The Originals by Cat Patrick
I dug Forgotten, plot holes and all, and I had high hopes for this one, too.  Alas, I think Patrick's exhausted her ability to make me see past plot issues by now. The Originals features three girls who are clones of each other, but fool the world into thinking they're a single person. One girl goes to school in the morning, another in the afternoon, and the third goes out in the evening for any extracurriculars and social engagements. It's strange, and it's frustrating that I have no idea why such a charade is necessary. Identical triplets would be completely plausible. I can only hope the answer is revealed further in the book.

Maid of Secrets by Jennifer McGowan
This is normally the kind of book I love - spies, intrigue, secrets, set in one of the few historical periods I always find interesting (Tudor England). But it's so slow. So, so slow. I'm halfway through and have only barely begun to learn about the secret goings-on in Queen Elizabeth's court. If it doesn't pick up sometime soon, this may be a do-not-finish for me. (Incidentally, if you've read this one, please let me know if I should persevere.)

Tumble and Fall by Alexandra Coutts
This is a little different from the usual post-apocalyptic fare because it's not actually post. An asteroid is about to hit the earth, and Coutts tells the stories of a few teens as they prepare to be obliterated. I expected to read an adventure story (I admit that images of Armageddon flashed through my mind), but that's not what this is at all. Rather than focusing on a desperate attempt to save the world, Coutts seems to be telling a story about how to live when your days are numbered - lots of personal stories about family and friendship and love. I can't blame the book for not being exactly what I wanted, but's not exactly what I wanted.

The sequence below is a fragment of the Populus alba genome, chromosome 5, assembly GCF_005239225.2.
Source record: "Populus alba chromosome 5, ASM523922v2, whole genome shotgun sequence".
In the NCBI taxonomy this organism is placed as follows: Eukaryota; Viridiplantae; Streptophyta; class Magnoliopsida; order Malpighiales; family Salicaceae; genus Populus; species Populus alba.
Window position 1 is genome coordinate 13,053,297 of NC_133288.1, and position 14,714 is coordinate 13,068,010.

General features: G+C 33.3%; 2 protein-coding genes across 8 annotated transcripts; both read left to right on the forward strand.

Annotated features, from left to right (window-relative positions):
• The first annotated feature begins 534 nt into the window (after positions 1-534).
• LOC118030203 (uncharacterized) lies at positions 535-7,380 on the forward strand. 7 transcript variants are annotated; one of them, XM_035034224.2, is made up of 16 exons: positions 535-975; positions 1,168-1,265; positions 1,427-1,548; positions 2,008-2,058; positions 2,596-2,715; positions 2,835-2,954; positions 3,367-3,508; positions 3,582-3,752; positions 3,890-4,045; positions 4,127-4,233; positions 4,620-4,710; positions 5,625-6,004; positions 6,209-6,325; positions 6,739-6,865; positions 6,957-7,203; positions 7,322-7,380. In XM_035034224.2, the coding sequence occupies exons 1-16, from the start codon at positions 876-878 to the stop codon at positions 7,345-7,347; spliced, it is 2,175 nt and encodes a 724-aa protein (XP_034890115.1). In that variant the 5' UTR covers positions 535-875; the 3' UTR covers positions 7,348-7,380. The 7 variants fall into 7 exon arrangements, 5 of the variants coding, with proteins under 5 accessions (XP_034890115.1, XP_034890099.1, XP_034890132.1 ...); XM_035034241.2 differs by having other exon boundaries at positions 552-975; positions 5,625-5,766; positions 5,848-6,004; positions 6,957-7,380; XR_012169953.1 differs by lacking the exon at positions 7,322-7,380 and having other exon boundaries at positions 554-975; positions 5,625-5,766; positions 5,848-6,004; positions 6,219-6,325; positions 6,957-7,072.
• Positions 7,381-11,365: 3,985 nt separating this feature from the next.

Vortex by S. J. Kincaid
Insignia was a surprise hit for me last year, so the sequel is a must-read. So far, I have not been disappointed - Tom's voice is still wonderful, Kincaid's world is still fascinating, and I was hooked on page 1. Vortex follows Tom and his friends as they become mid-level cadets, encountering new challenges and uncovering more secrets about the Intrasolar Forces and the corporations who bankroll their activities.

Three of the four books above have been tough going for me, and it's been a bit of a struggle lately to get through the books that I normally enjoy. So I've actually mixed it up and have been re-reading the Bridgerton romance series by Julia Quinn. I first read these as a teenager; they were in many ways my entree to the romance genre. They're funny, fast-paced, and sexy, and I've been flying through them. If you are a historical romance fan and haven't read them (hardly likely), I recommend them heartily. (And I may risk the wrath of many readers by saying this, but you really don't need to read them in order.)

Continue reading...

Thursday, June 27, 2013

Delilah Dirk and the Turkish Lieutenant by Tony Cliff

First Second seems to have a near-monopoly on high-quality, full-color graphic novels for kids. Delilah Dirk and the Turkish Lieutenant is another example of what I've come to expect from them, though Tony Cliff's book actually has self-publishing roots. It started out as a web comic, and it's still available to read online, though I haven't compared the print vs. web versions to see if there are any differences.